British Columbia

Ken Sim wins Non-Partisan Association Vancouver mayoral nomination

The Vancouver businessman and founder of Rosemary Rocksalt bagels beat out Park Board Commissioner John Coupar.

Vancouver businessman and founder of Rosemary Rocksalt bagels beat out Park Board Commissioner John Coupar

On Sunday June 3, 2018, Ken Sim won the Non-Partisan Association's nomination to run for mayor in the October 2018, Vancouver municipal election. (Jon Hernandez/CBC)

Ken Sim will be the Non-Partisan Association's mayoral candidate in Vancouver's October municipal election.

He defeated Park Board Commissioner John Coupar, and Glen Chernen at the party's nomination meeting on Sunday with around 50 per cent of the vote.

NPA President Gregory Baker says about 2,000 members voted in the nomination. 977 voted for Sim, 602 for Coupar and 379 for Chernen.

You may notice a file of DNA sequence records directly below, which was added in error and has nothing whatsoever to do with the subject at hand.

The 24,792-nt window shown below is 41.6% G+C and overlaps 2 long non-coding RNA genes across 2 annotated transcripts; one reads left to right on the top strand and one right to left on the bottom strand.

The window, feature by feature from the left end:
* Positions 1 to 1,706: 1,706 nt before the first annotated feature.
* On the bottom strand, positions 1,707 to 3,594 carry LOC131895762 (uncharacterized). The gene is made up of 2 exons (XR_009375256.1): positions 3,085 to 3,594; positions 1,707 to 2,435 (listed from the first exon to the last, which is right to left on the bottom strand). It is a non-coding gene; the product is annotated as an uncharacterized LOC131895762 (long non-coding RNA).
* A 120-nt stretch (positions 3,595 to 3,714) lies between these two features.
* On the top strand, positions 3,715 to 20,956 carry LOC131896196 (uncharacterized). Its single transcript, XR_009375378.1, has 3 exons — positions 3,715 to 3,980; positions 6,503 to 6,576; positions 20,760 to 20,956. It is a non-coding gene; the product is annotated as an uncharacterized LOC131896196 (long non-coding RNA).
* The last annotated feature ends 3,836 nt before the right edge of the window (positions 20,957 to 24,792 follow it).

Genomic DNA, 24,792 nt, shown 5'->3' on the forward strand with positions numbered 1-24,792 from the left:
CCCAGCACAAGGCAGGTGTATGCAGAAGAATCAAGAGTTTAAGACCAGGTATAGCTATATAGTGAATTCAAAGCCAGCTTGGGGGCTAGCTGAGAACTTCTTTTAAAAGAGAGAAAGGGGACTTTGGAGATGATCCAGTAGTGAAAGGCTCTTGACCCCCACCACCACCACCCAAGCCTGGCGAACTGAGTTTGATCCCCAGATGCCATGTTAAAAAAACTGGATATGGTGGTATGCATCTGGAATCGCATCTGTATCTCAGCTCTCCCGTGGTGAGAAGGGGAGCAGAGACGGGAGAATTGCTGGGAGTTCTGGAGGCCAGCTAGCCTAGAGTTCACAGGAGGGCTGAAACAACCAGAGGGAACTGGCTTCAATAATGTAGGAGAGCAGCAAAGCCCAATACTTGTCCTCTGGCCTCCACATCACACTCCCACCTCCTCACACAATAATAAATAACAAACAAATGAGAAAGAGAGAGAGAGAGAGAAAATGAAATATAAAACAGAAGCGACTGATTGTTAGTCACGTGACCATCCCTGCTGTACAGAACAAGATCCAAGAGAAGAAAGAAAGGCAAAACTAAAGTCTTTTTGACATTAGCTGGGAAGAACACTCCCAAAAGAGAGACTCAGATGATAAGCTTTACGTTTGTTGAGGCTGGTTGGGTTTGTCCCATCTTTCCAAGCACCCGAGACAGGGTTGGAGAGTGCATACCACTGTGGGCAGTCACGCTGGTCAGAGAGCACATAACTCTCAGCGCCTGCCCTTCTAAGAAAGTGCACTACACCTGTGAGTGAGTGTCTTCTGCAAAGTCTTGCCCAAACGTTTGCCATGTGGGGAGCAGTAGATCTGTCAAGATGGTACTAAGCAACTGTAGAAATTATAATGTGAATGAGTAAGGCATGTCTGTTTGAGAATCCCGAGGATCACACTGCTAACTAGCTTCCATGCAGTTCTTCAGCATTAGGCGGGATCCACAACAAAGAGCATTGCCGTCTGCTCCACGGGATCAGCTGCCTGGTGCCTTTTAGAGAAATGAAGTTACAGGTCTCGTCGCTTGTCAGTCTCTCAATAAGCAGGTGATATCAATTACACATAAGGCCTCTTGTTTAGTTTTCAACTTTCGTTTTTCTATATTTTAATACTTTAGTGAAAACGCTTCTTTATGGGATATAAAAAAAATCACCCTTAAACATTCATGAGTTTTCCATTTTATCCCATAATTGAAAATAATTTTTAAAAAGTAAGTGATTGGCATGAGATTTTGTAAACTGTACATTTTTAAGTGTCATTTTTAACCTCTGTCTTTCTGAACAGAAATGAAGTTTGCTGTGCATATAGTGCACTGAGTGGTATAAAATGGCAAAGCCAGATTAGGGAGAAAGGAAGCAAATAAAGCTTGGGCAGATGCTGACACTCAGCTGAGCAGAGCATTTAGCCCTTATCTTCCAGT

"Wow I wasn't really expecting that, this is incredibly humbling," said Sim after the results were announced.

Sim, a father of four boys, is involved in business and co-founded the company Nurse Next Door, which offers services to seniors living at home. He is also behind the bagel chain Rosemary Rocksalt.

Fix affordability

He said in a speech at the nomination meeting on Sunday that he got into politics to try and fix Vancouver's affordability crisis. He wants his children and other young people to be able to afford to stay in the city.

He has little political experience but said his business background has given him the skills required to run the city if elected.

The 2018 municipal election takes place on Oct. 20 and is considered to be an open race after three-term mayor, Gregor Robertson with Vision Vancouver announced he would not run again.

So far, Squamish Chief Ian Campbell has put his name forward for the Vision Vancouver nomination while Taleeb Noormohamed pulled out of the Vision race after a health scare.

SFU Centre for Dialogue director Shauna Sylvester and NDP MP Kennedy Stewart have both said they will run as independent candidates to prevent splintering the vote among the city's four progressive parties. 

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